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Community wants Petersburg leaders to do more to stop gun violence: 'I fear for my life'

Community wants Petersburg leaders to do more to stop gun violence: "I fear for my life"
Posted at 5:40 PM, Apr 25, 2022
and last updated 2022-04-25 19:04:40-04

PETERSBURG, Va. -- An eruption of violence in Petersburg has left people who call the city home in shock.

“I fear for my life sometimes," said long-time resident, Eric Williams. “I don’t know what’s going on. I've never seen stuff like this."

Petersburg police are investigating multiple shootings within a matter of a few days, three of which happened Friday night. The locations are:

  • Fort Mahone Street
  • Holly Hill Drive
  • Boydton Plank Road
  • South Crater Road

The latest incident happened early Monday morning around 12:30 a.m. when police said they found 32-year-old Jaquan Donte Reid from Chesterfield dead inside a car at a Marathon gas station on South Crater Road.

Officers said they also located a crime scene at the intersection of Mars Street and Jefferson Street.

In total, the shooting incidents left two people dead and five others hurt including three under the age 18-years-old.

“I heard it’s a lot of young people, the youngsters," Williams said. "I'm 55, but these kids coming out and doing this are 17 and 16-years-old.”

The Petersburg school system responded to the tragedies by sending trauma leadership teams to three school communities Monday impacted by the shootings including Petersburg High, Vernon Johns Middle and Pleasant Lane Elementary.

The district said instructors also teach weekly lessons about self-regulation and conflict resolution starting at pre-k to prevent children from resorting to violence. Meanwhile, community activists called for more investment in the city's youth.

“Our job is to catch them while they’re young," said Pastor Raymond Bradley, an associate pastor at New Divine Worship Center.

For Bradley, it's a personal mission. He said his 25-year-old son, Tyrell Fields, died from gun violence in October.

"As a parent, I was angry. I was bitter. I was mad," he said. “I tried everything that I could to try to pull him out of the street.”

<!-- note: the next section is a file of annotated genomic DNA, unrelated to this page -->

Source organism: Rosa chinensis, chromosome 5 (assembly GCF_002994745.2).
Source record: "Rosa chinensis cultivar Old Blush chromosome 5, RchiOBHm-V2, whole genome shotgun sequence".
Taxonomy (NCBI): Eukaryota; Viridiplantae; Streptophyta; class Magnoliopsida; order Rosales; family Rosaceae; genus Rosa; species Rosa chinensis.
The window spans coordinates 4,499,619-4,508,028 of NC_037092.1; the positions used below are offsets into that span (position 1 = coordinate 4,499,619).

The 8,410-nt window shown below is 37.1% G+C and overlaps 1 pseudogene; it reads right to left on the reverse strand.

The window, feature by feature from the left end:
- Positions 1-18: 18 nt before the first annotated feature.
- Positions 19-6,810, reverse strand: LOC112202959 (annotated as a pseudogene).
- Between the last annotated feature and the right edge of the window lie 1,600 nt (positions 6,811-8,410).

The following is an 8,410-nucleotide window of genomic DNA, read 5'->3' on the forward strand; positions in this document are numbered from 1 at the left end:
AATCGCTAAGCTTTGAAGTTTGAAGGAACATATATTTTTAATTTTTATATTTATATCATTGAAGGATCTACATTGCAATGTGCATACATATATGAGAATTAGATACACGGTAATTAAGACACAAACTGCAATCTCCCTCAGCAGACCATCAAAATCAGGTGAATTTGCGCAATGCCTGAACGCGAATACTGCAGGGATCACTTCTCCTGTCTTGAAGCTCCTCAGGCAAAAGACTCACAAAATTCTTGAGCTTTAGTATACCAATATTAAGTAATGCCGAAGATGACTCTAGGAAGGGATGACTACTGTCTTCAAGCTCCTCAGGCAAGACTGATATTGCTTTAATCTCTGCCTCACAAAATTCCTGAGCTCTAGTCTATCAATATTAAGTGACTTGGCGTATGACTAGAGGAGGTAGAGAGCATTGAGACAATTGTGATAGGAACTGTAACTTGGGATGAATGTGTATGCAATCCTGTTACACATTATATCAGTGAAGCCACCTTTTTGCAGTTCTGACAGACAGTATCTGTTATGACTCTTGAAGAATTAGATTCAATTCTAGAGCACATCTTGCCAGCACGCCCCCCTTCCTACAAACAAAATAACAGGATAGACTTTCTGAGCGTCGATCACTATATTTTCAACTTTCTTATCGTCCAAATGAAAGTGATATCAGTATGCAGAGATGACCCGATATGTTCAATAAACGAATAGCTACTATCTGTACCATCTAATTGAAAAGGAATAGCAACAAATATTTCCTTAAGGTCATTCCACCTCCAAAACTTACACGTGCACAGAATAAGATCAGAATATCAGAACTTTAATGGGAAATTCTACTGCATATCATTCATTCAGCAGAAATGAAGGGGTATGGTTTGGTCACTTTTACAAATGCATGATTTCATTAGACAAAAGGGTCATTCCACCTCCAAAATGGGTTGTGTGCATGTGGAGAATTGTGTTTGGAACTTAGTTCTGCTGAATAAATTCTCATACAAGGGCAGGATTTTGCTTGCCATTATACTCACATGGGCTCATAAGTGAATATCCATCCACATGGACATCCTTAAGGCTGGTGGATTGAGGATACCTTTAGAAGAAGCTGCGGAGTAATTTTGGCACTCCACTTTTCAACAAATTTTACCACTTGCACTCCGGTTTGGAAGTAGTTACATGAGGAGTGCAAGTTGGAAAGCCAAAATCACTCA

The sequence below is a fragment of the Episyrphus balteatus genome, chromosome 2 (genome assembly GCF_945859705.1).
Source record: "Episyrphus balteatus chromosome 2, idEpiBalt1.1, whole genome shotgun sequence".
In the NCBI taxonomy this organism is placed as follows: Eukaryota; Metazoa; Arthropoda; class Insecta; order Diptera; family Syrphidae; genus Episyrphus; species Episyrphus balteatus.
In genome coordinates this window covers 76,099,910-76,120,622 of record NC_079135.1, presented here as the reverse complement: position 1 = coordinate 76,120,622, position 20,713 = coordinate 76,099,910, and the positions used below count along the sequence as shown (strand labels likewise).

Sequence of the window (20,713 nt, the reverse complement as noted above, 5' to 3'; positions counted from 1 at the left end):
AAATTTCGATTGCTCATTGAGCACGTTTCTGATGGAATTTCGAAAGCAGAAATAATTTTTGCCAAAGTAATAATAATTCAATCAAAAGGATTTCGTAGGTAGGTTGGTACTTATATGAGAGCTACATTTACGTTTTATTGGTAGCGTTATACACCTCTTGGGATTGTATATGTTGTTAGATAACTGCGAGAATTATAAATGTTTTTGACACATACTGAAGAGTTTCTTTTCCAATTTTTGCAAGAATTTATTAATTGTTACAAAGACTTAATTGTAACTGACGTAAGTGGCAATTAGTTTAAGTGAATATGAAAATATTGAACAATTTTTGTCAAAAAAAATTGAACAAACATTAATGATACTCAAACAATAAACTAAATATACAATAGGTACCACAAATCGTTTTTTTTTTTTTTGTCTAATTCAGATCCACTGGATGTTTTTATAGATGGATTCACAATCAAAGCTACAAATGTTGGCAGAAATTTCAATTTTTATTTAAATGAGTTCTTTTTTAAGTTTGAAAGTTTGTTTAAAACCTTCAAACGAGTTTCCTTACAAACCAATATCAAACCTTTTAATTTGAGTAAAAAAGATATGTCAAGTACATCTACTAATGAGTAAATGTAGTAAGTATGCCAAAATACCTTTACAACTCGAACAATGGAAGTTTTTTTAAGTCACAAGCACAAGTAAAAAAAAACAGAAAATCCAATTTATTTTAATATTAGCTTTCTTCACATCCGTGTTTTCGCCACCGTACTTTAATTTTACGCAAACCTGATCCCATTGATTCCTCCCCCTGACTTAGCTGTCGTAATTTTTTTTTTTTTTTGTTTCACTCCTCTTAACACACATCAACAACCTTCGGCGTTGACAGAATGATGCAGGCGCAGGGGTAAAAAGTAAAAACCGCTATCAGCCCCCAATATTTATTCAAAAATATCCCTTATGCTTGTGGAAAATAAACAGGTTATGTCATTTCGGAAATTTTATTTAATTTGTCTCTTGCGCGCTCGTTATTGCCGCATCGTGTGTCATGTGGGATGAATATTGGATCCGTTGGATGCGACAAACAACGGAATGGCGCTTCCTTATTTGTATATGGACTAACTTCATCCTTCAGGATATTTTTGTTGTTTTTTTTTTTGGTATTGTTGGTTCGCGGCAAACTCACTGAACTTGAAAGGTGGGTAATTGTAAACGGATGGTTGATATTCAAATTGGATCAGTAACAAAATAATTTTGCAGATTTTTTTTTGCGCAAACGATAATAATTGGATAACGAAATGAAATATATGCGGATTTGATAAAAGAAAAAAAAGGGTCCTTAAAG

He encouraged parents to pay more attention to what their kids are getting involved with.

“When they see their child actually straying in a different way, try to give them some type of wisdom and understanding about the decisions that they're making," Bradley said.

Since before the pandemic began, Bradley explained he's been asking city leaders to pour resources into violence interruption programs, mentorship, and educational and employment opportunities.

“There are challenges for the City of Petersburg when the city is basically behind as far as education is concerned, behind as far as books are concerned, behind as far as finance is concerned," he said. "So we've been going to the city managers talking to them about Boys and Girls Club, about doing things for the community like putting up playgrounds to give the children some type of distraction from what's happening in the community.”

He also would like to see more police presence in some communities and said many young children who have lost their way have given up hope.

“Sometimes when you obtain that type of spirit, and you're living in that lifestyle, it's hard to bring you back," he said. "But it's very much possible to bring them back.”

On a state level, the office of former Attorney General Mark Herring awarded Petersburg with $300,000 from federal funding earlier this year to implement data-informed violence reduction initiatives.

The money was given to five other cities across Virginia and each locality decided how to spend it.

CBS 6 asked Mayor Samuel Parham's office how the city allocated the funding. As of Monday evening, we have not heard back.

CBS 6 requested an interview with Mayor Parham to address the violence, but a spokesperson said he was busy preparing for a press conference happening Tuesday and was not available Monday.

CBS 6 requested an interview with Police Chief Travis Christian on Monday and did not hear back. Police have released limited information regarding suspects or a motive in the four shooting investigations underway since Friday.

Meanwhile, community members said they will continue to cling to hope for a brighter future for Petersburg.

“Invest back into the people and you will see a change," Bradley said.

“I wish I knew the solution," Williams said. "My faith is strong. There's nowhere to go but up."

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